Hosts: Maple, birch, beech, ash, and cherry
Evidence: Foliage that has been severely injured by pear thrips appears distorted, tattered or stunted, and may resemble foliage damaged by late frost or strong winds (a). Close examination of the midvein and petiole may reveal swollen blister-like scars where egg-laying occurred.
Life Cycle: There is one generation a year. Insects spend the winter in the ground as pupae, and adults emerge in early spring to feed on opening vegetation and flower buds (b). Eggs are laid in the midvein or in petioles. The emerging larvae, which are pale white and translucent, feed on foliage until early June, then drop to the soil to pupate.
Management: Control of pear thrips is difficult because adults emerge and enter developing buds before trees leaf out. The damage done by thrips takes place over a short time span, and insects are concealed in buds for much of that time. Results of research on the effects of entomopathogenic fungi on pear thrips populations may provide new control options.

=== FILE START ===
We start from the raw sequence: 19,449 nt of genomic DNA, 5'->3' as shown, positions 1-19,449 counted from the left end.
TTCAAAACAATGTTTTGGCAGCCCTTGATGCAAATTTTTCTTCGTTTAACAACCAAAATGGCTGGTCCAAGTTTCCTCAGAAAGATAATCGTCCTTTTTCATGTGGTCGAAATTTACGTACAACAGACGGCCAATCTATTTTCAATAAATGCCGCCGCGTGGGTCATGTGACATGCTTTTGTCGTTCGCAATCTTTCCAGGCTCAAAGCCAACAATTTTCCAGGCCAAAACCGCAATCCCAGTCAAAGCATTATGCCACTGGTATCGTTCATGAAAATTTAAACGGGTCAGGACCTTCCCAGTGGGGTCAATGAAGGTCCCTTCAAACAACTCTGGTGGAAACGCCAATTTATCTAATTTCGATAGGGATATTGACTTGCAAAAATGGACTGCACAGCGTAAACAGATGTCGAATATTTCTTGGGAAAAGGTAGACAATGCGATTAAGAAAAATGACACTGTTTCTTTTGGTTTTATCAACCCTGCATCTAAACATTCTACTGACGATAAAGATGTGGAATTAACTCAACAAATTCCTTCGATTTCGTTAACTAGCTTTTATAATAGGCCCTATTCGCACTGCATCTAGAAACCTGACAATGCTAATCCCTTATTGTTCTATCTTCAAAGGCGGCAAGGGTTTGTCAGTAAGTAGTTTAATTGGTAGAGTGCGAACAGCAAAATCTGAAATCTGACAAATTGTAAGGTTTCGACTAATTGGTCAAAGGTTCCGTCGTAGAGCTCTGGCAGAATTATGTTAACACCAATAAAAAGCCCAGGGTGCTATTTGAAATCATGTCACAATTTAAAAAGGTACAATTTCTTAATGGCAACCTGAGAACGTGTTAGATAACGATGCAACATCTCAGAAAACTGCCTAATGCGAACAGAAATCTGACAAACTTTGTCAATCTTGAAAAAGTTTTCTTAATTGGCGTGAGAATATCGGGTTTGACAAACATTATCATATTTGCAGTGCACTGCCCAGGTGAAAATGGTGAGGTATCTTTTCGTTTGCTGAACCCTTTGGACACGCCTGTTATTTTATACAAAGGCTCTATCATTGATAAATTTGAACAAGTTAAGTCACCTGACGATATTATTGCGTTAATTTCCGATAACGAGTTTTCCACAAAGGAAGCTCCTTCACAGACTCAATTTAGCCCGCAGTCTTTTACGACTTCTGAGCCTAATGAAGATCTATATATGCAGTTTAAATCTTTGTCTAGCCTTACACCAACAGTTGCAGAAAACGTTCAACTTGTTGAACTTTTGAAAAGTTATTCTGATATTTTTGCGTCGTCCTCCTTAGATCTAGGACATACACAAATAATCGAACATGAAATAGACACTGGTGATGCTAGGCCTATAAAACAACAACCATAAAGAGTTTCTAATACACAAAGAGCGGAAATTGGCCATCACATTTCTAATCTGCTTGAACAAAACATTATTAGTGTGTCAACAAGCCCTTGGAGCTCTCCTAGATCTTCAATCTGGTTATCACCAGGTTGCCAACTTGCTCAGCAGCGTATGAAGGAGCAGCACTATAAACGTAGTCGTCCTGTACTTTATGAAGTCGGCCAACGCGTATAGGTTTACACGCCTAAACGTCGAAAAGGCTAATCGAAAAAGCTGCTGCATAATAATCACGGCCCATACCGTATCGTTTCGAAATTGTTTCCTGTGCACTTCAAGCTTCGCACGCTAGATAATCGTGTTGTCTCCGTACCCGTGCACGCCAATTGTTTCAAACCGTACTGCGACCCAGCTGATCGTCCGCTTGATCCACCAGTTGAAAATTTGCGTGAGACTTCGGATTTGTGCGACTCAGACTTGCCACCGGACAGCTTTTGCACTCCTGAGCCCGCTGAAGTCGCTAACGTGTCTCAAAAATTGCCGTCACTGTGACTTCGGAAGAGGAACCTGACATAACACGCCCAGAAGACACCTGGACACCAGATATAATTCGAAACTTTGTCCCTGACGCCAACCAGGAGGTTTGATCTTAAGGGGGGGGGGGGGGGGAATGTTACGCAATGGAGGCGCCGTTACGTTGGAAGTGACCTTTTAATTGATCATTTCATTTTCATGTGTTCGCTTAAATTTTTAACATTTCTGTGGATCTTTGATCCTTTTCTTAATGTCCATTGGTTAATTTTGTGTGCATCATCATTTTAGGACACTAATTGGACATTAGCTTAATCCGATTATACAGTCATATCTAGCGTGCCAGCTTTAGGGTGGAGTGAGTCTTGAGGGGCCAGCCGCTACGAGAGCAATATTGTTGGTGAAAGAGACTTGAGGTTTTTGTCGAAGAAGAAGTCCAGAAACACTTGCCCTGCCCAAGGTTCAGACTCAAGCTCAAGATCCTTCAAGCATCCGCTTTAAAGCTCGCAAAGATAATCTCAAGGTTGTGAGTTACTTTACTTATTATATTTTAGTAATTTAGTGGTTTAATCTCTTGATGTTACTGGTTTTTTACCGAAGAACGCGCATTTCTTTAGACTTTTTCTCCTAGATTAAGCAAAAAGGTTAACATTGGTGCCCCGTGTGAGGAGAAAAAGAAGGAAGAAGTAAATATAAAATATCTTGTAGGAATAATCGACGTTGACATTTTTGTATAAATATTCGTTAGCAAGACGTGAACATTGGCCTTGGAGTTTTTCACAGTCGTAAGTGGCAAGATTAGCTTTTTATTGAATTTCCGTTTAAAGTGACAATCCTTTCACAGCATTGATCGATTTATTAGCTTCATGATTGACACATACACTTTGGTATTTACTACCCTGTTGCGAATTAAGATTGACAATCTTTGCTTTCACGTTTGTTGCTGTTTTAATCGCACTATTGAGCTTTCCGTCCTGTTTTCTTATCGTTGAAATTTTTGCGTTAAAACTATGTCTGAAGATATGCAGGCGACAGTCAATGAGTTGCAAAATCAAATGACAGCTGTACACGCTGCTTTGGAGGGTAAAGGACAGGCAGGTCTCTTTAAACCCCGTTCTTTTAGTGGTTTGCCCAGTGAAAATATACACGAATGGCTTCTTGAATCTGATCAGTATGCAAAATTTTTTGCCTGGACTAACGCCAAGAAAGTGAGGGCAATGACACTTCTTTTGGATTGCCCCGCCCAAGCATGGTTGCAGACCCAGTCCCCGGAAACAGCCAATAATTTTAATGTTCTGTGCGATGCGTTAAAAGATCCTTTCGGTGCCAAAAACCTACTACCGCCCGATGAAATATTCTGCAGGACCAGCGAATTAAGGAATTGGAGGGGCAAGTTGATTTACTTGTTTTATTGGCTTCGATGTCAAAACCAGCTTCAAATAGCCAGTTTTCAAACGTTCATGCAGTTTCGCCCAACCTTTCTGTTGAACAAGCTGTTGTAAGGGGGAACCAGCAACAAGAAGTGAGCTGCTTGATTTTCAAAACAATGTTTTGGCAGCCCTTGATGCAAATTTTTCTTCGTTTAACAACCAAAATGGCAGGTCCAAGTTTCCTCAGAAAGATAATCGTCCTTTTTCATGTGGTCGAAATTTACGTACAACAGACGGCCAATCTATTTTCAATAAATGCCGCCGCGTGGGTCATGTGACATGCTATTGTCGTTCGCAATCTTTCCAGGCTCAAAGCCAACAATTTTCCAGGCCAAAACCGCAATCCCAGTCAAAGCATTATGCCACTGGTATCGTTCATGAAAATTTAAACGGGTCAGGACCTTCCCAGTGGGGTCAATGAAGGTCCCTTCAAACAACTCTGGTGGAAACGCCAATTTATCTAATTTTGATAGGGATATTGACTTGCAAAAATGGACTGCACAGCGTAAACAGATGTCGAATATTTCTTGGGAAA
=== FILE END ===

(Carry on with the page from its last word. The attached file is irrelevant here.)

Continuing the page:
Similar Species: A similar species occurs on basswood. Larger predacious thrips may also occur on all of those hosts, where they feed on plant-feeding thrips
Figure a: Ronald S. Kelley, Vermont Department of Forests, Parks and Recreation, Morrisville, VT.
Figure b: E. Bradford Walker, Vermont Department of Forests, Parks and Recreation, Waterbury, VT
Johnson, W.T. and Lyon, H.H. 1991. Insects That Feed on Trees and Shrubs. 2nd edition. Cornell University Press. p 432.